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News > Argentina

Argentina: Founder of the Plaza de Mayo Grandmothers Dies

  • Haydee Vallino (L) with her granddaughter Maria Jose (D) in Buenos Aires, Argentina

    Haydee Vallino (L) with her granddaughter Maria Jose (D) in Buenos Aires, Argentina | Photo: Twitter/ @SebasGalmarini

Published 28 July 2020

Haydee Vallino was one of the first women who remained struggling for 43 years to find their missing loved ones.

The Human Rights organization Grandmothers of Plaza de Mayo Tuesday mourned the death of one of its founders, Haydee Vallino, at the age of 100.


Argentina: Grandmothers of the Plaza de Mayo Find Grandson #128

"The pain is immense. Her bravery in confronting State terrorism will remain with us. She turned her tragedy into a collective fight for justice," the organization tweeted.

During the 1970s, the Argentine military dictatorship kidnapped two sons of Vallino. In June 1977, Monica, her youngest daughter, was kidnapped when she was eight months pregnant. She gave birth to a girl, Maria Jose, while she was in captivity at the clandestine center "Pozo de Banfield".

On August 5, 1977, Vallino's only son, Mario Lemos, was kidnapped from his job. Days later, police forces raided the house where the eldest daughter Maria del Consuelo lived. However, they couldn't find her because she was already out of the country.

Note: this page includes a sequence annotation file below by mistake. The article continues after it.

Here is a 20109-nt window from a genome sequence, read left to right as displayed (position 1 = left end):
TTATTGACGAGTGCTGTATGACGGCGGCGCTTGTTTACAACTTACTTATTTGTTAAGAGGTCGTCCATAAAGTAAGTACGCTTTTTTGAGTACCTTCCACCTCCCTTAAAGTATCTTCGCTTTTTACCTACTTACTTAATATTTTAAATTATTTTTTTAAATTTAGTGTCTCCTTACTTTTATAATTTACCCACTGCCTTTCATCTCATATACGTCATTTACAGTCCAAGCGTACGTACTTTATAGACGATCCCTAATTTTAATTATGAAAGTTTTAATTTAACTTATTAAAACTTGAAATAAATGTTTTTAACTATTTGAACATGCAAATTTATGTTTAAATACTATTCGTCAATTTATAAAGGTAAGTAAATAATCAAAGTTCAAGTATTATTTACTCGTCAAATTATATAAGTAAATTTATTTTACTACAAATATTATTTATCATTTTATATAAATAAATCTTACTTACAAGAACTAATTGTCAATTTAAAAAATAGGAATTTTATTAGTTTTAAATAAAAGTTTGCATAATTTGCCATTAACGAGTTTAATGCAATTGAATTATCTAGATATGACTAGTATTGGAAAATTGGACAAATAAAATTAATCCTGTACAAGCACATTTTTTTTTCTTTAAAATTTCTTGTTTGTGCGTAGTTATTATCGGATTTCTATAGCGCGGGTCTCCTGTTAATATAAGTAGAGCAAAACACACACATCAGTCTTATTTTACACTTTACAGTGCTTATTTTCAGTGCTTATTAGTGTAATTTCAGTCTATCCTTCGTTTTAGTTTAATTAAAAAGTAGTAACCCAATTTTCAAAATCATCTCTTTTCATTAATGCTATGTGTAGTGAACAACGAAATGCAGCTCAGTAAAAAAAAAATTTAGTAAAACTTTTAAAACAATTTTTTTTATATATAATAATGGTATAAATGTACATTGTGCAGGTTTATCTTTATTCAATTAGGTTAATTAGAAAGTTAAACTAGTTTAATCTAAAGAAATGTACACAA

Vallino and her husband searched for their children. That's when they heard about the mothers that were meeting in the Plaza de Mayo to demand the return of their kidnapped family members. She joined the group.

Thanks to the support of the Mothers and Grandmother of Plaza de Mayo, Haydee located the whereabouts of her granddaughter, Maria Jose. After the baby was born in captivity, a policewoman took her and registered the child as her own.

After a genetic analysis was made in October 1987, Maria Jose, 10, was returned to her grandparents. She was the 38th missing granddaughter that the Plaza de Mayo organization was able to recover.

"I could find Maria Jose thanks to the Grandmothers. I couldn't have done it alone. Every day I am grateful to have been part of this group," the founder said frequently.

Vallino was one of the first 12 women who remained struggling for 43 years to find their loved ones. They sacrificed their lives in the search of memory, truth, and justice.

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